¶ 1 Leave a comment on paragraph 1 0 One of the most enduring myths about the “digital music revolution” concerns the level of technological cluelessness and absence of foresight within the music industry at the close of the 20th Century. Whether you see them as victims or villains, canaries in the coalmine or endangered dinosaurs, you probably believe, as most do, that the major record labels were taken unawares by the new century’s innovations, and that the unforeseeable consequences of digital sharing are at the root of any problems the industry faces today.
¶ 2 Leave a comment on paragraph 2 0 If so, you’re in good company. Most journalists, academics, and other chroniclers of the Internet age have repeated this myth so frequently over the past 15 years that it’s become common knowledge. The industry was “unprepared” and “surprised” by MP3 and peer-to-peer file sharing technology, even “blindsided” by it (a term I myself have invoked in prior publications). This myth functions primarily to generate sympathy and support for the decisions the major labels and other institutions have made in the wake of these innovations; after all, we may reason, they did the best they could on short notice under difficult and unprecedented circumstances. Had they seen the potentially transformative effects of digital technologies on the horizon, they could have made adequate preparations, and spared themselves and us a lot of trouble.
¶ 3 Leave a comment on paragraph 3 0 The problem is, this myth has very little basis in fact. In reality, the record industry knew better than anyone what the potential effects of digital and networked technologies would be, and still failed to act in a proactive and responsible manner. RIAA head Hilary Rosen acknowledged this much as early as 1999, a few months after the launch of pioneering peer-to-peer file sharing service Napster and subsequent to the record labels’ defeat in a suit against MP3 device manufacturer Diamond Multimedia. In Rosen’s words, “[I]t’s not like MP3s caught us by surprise or anything. We’ve been talking about this for more than 10 years.” Even in retrospect, record industry executives have conceded that they suffered not from a lack of foresight, but rather from a lack of vision. As Doug Morris, then the CEO of Universal Music Group, told Wired magazine in 2007, there’s “a misconception writers make all the time, that the record industry missed this. They didn’t. They just didn’t know what to do.”
¶ 4 Leave a comment on paragraph 4 0 Yet, if Morris’s account is descriptively accurate, it doesn’t provide much in the way of analytical self-reflection. Why did the industry fail to act proactively on its market intelligence? Was is simply, as Morris suggested in his Wired interview, that “there’s no one in the record company that’s a technologist” and “we didn’t know who to hire”? This seems unlikely. First of all, as I argued in Chapter 2, technological innovation was hardly an unfamiliar force within the music industry; to the contrary, it is a constitutive element of the business, and music distribution technology has always been in flux. Secondly, it is a matter of public record (and a fact to which I can personally attest, having known them) that the major labels employed a number of celebrated technologists and tech strategists during this period in time, including inventors and innovators such as Albhy Galuten, Ted Cohen and Larry Kenswil.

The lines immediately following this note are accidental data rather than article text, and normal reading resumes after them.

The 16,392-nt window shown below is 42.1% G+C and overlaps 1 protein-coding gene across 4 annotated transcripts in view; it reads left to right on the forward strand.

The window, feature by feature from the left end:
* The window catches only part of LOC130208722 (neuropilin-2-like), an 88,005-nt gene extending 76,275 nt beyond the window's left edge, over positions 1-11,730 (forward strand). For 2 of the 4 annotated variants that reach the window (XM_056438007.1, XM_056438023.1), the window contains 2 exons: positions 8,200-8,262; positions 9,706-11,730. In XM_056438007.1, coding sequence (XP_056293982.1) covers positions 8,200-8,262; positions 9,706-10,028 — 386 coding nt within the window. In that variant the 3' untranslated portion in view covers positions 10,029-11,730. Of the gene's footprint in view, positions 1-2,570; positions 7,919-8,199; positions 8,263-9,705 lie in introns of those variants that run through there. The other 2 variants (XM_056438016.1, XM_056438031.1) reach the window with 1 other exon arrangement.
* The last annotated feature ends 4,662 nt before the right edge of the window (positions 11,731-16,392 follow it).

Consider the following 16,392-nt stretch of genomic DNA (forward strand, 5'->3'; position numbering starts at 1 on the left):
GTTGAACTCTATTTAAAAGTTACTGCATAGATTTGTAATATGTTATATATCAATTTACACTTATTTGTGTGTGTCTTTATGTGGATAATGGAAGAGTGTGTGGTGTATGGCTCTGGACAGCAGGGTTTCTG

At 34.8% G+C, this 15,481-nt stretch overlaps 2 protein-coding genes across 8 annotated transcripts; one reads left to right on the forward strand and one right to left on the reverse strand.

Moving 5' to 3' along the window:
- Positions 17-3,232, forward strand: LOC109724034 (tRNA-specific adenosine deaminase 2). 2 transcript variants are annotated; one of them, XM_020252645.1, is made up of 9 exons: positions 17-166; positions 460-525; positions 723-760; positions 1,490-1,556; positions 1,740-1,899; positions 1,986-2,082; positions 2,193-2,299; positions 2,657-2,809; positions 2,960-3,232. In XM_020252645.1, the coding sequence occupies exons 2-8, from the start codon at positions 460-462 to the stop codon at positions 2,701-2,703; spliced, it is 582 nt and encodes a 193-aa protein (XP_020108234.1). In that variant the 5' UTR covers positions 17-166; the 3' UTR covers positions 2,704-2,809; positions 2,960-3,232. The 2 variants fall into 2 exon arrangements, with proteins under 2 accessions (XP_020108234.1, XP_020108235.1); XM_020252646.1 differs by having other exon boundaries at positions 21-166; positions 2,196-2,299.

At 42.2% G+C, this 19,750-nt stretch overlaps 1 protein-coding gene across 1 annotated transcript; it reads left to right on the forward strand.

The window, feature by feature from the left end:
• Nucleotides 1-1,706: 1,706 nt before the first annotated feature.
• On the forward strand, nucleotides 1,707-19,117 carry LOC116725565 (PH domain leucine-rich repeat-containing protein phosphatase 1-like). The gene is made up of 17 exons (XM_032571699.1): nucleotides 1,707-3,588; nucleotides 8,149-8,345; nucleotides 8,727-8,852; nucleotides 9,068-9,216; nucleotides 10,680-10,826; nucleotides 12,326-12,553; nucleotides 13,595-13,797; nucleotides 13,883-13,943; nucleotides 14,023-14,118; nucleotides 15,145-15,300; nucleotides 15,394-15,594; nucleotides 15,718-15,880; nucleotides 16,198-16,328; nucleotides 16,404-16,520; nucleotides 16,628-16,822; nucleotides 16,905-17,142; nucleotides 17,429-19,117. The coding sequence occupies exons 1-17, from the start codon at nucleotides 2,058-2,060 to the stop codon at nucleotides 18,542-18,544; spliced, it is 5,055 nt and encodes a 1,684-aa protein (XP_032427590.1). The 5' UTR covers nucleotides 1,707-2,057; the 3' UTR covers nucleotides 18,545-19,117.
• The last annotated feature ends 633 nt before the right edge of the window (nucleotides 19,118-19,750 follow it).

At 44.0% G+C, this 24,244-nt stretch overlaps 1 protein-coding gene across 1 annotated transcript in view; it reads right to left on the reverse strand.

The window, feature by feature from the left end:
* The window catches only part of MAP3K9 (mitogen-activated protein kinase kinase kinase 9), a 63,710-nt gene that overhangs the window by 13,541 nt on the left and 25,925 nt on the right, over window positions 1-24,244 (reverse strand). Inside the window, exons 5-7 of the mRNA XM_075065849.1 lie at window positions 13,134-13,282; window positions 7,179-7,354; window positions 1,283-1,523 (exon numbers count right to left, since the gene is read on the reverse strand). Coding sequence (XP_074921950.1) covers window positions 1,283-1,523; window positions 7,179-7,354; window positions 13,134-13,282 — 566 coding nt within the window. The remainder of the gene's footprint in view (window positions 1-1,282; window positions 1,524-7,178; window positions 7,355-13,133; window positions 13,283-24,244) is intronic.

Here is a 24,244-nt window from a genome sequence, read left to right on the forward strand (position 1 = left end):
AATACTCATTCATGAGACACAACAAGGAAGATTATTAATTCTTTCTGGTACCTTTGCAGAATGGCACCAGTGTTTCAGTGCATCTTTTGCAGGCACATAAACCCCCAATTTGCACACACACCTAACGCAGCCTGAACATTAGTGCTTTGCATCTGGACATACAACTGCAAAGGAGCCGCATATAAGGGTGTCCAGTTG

¶ 5 Leave a comment on paragraph 5 0 If we rule out ignorance and inexperience, then, a far more likely explanation of the music industry’s failure to meet the challenges of digital media head on can be found in its institutional culture and practices, or what we might metaphorically understand as the “psychology” of the companies involved. In public discussions of these matters, I’ve often used the framework of Elisabeth Kübler-Ross’s famous “five stages of grief,” which describes the process whereby grieving individuals deal with death and other forms of serious loss. This is not a flippant comparison; having advised, researched and reported on the music industry as an analyst, journalist and academic between 1997 and the present day, I believe that it was precisely the sheer scope of potential market transformation implied by digital and networked technologies that provoked the music industry’s strategic paralysis.
¶ 8 Leave a comment on paragraph 8 0  Bhatia, G. K., Gay, R. C., & Honey, W. R. (2001). Windows into the future: How lessons from Hollywood will shape the music industry. Booz Allen & Hamilton. Downloaded from http://www.boozallen.com/media/file/76799.pdf
¶ 9 Leave a comment on paragraph 9 0  Mann, C. C. (1999). The MP3 revolution. The Atlantic; Hughes, J. (2005). On the Logic of Suing One’s Customers and the Dilemma of Infringement-Based Business Models. Cardozo Arts & Entertainment Law Journal, Vol. 20; Lefsetz, B. (2011). Tone-deaf businessman. The Lefsetz Letter. Downloaded from: http://lefsetz.com/wordpress/index.php/archives/2011/12/30/tone-deaf-businessmen/
¶ 12 Leave a comment on paragraph 12 0  Mnookin, S. (2007). Universal’s CEO once called iPod users thieves. Now he’s giving songs away. Wired, Nov. 27, 2007. Downloaded from http://www.wired.com/entertainment/music/magazine/15-12/mf_morris
¶ 15 Leave a comment on paragraph 15 0  Other commentators have used this framework as well, including Silver (2009) http://www.youtube.com/watch?v=2RA6pAk7n88; and McEmber (2011). The publishing industry, the recording industry and the five stages of grief. Xavier Journal of Politics, II(1); pp. 20-32. To my knowledge, I was the first to make this comparison publicly, in presentations I gave as keynote speaker at the Halifax Pop Music Explosion in 2008 and elsewhere between 2006-2010. A copy of this presentation can be found at http://www.slideshare.net/originalsinn/opposite-day-music-in-the-network-age.